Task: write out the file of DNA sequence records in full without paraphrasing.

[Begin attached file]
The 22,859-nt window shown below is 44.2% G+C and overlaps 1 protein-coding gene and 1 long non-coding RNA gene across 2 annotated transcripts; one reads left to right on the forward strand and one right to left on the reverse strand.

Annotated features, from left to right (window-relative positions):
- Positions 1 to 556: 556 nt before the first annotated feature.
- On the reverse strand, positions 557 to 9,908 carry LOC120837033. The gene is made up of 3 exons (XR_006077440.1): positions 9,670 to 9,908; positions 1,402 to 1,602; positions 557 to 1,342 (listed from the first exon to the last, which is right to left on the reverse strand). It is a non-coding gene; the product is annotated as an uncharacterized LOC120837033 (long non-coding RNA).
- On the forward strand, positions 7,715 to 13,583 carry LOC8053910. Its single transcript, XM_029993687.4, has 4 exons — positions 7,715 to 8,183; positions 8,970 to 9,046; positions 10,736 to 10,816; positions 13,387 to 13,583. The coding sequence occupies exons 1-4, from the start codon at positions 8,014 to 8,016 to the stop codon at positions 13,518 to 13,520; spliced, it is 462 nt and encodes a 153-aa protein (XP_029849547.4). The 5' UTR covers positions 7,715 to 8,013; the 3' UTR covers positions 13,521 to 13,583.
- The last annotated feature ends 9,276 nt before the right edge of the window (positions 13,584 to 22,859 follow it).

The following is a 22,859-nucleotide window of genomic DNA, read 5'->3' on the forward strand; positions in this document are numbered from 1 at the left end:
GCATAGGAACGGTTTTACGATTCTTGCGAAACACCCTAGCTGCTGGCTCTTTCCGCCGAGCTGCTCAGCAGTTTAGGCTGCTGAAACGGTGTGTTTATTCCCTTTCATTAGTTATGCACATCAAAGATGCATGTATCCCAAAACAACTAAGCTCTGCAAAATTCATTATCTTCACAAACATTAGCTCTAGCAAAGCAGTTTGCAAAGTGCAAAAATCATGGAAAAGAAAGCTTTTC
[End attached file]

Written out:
The 22,859-nt window shown below is 44.2% G+C and overlaps 1 protein-coding gene and 1 long non-coding RNA gene across 2 annotated transcripts; one reads left to right on the forward strand and one right to left on the reverse strand.

Annotated features, from left to right (window-relative positions):
- Positions 1 to 556: 556 nt before the first annotated feature.
- On the reverse strand, positions 557 to 9,908 carry LOC120837033. The gene is made up of 3 exons (XR_006077440.1): positions 9,670 to 9,908; positions 1,402 to 1,602; positions 557 to 1,342 (listed from the first exon to the last, which is right to left on the reverse strand). It is a non-coding gene; the product is annotated as an uncharacterized LOC120837033 (long non-coding RNA).
- On the forward strand, positions 7,715 to 13,583 carry LOC8053910. Its single transcript, XM_029993687.4, has 4 exons — positions 7,715 to 8,183; positions 8,970 to 9,046; positions 10,736 to 10,816; positions 13,387 to 13,583. The coding sequence occupies exons 1-4, from the start codon at positions 8,014 to 8,016 to the stop codon at positions 13,518 to 13,520; spliced, it is 462 nt and encodes a 153-aa protein (XP_029849547.4). The 5' UTR covers positions 7,715 to 8,013; the 3' UTR covers positions 13,521 to 13,583.
- The last annotated feature ends 9,276 nt before the right edge of the window (positions 13,584 to 22,859 follow it).

The following is a 22,859-nucleotide window of genomic DNA, read 5'->3' on the forward strand; positions in this document are numbered from 1 at the left end:
GCATAGGAACGGTTTTACGATTCTTGCGAAACACCCTAGCTGCTGGCTCTTTCCGCCGAGCTGCTCAGCAGTTTAGGCTGCTGAAACGGTGTGTTTATTCCCTTTCATTAGTTATGCACATCAAAGATGCATGTATCCCAAAACAACTAAGCTCTGCAAAATTCATTATCTTCACAAACATTAGCTCTAGCAAAGCAGTTTGCAAAGTGCAAAAATCATGGAAAAGAAAGCTTTTC